Wednesday, July 16, 2014

Stone Soup - A Tale of Design Thinking... almost


Robert Moser's fable of Stone Soup has been told at least as far back as 1808, when it was published in The European Magazine and London Review as The Recipe for Stone Soup. Fundamentally, it's a tale about creative problem solving.

The story goes that a weary traveler arrives at a small village, just north of the border town of Schauffhausen, Switzerland.* Coming into town, the traveller sees a woman, sitting at a spinning wheel at the door of her cottage, singing as she spins. The traveller approaches, starts a conversation and asks the woman if she has any fire. Thus starts a classic tale of persuasion, collaboration and resource management, since retold to thousands of young and old for generations.

Although enlarged and embellished since it's first telling, the core message is the same; How do you persuade others to cooperate, overcome their fears and use limited available resources to create something valuable, seemingly out of nothing?

San Antonio Potters Guild Empty Bowls

The story illustrates several aspects of Design Thinking and the nature of creativity; Showing what can happen when people collaborate, do a bit of unplanned brainstorming and some forced association. It also shows the power of optimism and storytelling in persuading people to a common point of view and the benefit of the rapid built/test cycle.

Illustration by Marcia Brown
In Marcia Brown's re-telling, the role of the traveller is filled by three soldiers and the town has been ravaged by war, so the townsfolk are feeling both resource poor and suspicious. The soldier's first attempts to get some relief are an utter failure.  Partly because it's a one sided transaction, relying on the charity of already war-torn townsfolk.

What happens next isn't too different from what many stage magicians do; The soldiers pull the audience into the act by asking for something of little value and playing on the citizen's curiosity about something unusual, contradictory, and new; stone soup.

But, let's just pick up the story;

Image by Carl Sommer
Three soldiers trudged down a road in a strange country. They were on their way home from the wars. Besides being tired, they were hungry. In fact, they had eaten nothing for two days.

"How I would like a good dinner tonight,” said the first.
“And a bed to sleep in,” said the second.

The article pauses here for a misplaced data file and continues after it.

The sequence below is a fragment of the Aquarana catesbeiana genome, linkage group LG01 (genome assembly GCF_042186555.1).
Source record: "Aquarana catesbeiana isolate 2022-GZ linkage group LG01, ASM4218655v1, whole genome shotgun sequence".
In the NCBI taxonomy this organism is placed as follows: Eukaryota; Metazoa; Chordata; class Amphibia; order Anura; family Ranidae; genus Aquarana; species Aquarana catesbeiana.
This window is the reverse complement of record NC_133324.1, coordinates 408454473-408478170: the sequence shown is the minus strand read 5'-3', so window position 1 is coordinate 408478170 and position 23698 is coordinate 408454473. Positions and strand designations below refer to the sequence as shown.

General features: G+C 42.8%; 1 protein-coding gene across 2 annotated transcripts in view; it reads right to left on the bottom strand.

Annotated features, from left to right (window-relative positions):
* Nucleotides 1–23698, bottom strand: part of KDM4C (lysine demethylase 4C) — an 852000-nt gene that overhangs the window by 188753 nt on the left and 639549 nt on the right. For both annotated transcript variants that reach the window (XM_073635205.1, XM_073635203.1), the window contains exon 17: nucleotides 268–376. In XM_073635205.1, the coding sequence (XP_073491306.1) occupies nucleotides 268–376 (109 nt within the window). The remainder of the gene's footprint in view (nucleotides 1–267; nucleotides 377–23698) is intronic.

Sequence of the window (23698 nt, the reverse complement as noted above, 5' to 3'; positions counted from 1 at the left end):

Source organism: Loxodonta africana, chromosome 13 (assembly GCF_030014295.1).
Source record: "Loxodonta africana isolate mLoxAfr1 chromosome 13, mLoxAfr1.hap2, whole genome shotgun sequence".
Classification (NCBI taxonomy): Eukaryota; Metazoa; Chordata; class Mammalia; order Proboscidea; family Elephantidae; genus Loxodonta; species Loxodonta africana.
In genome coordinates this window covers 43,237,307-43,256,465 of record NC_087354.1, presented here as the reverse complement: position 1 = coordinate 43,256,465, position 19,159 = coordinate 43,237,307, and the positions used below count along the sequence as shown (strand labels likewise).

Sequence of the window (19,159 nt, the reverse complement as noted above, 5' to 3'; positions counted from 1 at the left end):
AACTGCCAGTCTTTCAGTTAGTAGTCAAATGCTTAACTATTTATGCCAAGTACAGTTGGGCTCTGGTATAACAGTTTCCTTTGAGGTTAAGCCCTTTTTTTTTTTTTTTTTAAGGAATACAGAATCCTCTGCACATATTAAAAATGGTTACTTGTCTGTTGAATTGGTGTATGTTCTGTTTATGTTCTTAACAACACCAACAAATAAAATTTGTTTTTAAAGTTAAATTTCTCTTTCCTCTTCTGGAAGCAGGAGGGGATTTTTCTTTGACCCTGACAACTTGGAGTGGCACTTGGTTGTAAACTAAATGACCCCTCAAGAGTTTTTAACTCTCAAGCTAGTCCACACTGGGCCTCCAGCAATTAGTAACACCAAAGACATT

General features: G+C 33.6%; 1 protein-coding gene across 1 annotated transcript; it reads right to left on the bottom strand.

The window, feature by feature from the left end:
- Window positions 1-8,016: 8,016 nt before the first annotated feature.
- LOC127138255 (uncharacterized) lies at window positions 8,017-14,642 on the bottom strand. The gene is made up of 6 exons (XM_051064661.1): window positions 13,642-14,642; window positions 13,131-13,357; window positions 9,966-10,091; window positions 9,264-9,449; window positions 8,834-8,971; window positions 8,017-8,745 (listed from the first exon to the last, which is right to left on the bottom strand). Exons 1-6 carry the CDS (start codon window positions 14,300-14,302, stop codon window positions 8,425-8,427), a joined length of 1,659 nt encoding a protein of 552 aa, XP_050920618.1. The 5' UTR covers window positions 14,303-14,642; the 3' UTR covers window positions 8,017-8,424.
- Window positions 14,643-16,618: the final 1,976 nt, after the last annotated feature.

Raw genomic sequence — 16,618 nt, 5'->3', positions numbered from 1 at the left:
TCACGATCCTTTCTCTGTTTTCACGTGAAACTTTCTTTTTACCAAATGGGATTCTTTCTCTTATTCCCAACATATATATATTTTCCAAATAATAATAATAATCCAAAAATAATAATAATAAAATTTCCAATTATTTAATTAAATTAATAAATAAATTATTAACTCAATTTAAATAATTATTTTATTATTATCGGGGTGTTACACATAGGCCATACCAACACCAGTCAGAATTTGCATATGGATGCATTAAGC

“But all that is impossible,” said the third. “We must march on.” (Negative Thinking!)

On they marched. Suddenly, ahead of them they saw the lights of a village.
“Maybe we’ll find a bite to eat there,” said the first.
“And a loft to sleep in,” said the second.
No harm in asking,” said the third. (A bit of optimism there.)

Image by John Shelley
Now, the peasants of that place feared strangers. When they heard that three soldiers were coming down the road, they talked among themselves. (Fearful Collaboration)

Ekherd Theater Company
“Here come three soldiers. Soldiers are always hungry. But we have little enough for ourselves.” And they hurried to hide their food. (Possibly invalid assumptions, "scarcity" mind set.)

They pushed the sacks of barley under the hay in the lofts. They lowered buckets of milk down the wells. They spread old quilts over the carrot bins. They hid their cabbages and potatoes under the beds. They hung their meat in the cellars. (Dishonest and withholding)

They hid all they had to eat. Then – they waited.

The soldiers stopped first at the house of Paul and Francoise.

“Good evening to you,” they said. “Could you spare a bit of food for three hungry soldiers?”
(Not starting with empathy for Paul and Francoise.) 

“We have had no food for ourselves for three days,” said Paul. Francoise made a sad face. “It has been a poor harvest.” (Not starting with empathy for the soldiers.) 

The three soldiers went on the house of Albert and Louise. “Could you spare a bit of food? And have you some corner where we could sleep for the night?” (Again...)

“Oh no,” said Albert. “We gave all we could spare to soldiers who came before you.” (Again...)

“Our beds are full,” said Louise.  (Again...)

At Vincent and Marie’s the answer was the same. It had been a poor harvest and all the grain must be kept for seed. (Are we seeing the pattern here?)